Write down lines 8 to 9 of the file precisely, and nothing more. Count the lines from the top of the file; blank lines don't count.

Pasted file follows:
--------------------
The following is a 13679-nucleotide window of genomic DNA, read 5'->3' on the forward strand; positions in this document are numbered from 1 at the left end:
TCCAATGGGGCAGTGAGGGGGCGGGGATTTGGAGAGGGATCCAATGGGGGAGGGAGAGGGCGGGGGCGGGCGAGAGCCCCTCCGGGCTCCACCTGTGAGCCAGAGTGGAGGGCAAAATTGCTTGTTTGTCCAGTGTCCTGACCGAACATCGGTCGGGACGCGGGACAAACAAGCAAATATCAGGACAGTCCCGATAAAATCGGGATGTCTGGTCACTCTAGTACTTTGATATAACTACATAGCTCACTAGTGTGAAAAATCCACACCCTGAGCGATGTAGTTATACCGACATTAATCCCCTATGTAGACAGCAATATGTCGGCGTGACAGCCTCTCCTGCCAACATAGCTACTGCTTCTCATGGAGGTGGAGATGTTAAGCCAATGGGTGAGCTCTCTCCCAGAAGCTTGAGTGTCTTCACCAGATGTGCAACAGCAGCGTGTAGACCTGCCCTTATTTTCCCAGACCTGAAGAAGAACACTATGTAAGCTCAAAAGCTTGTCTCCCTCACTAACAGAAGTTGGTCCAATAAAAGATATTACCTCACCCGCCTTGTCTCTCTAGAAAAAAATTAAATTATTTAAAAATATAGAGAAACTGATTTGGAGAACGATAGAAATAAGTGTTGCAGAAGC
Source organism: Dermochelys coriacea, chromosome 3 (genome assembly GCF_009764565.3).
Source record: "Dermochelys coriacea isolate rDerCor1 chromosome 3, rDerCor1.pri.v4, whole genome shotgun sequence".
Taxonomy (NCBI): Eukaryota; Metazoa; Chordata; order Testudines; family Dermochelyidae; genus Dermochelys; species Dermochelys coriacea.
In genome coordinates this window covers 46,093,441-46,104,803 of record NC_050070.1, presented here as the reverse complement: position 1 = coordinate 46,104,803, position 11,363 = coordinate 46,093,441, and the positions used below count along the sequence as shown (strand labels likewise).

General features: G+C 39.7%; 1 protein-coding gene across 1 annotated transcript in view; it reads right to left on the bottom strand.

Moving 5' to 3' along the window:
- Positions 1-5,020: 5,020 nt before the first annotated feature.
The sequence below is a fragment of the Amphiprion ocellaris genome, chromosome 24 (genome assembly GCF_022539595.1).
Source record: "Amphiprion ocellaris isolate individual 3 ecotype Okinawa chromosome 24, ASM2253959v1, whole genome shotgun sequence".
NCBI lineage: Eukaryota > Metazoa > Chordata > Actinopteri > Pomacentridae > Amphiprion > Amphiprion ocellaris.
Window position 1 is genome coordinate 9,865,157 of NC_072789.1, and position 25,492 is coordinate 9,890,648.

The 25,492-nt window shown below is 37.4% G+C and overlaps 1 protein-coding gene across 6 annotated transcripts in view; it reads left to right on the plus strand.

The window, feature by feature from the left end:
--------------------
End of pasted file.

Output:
Moving 5' to 3' along the window:
- Positions 1-5,020: 5,020 nt before the first annotated feature.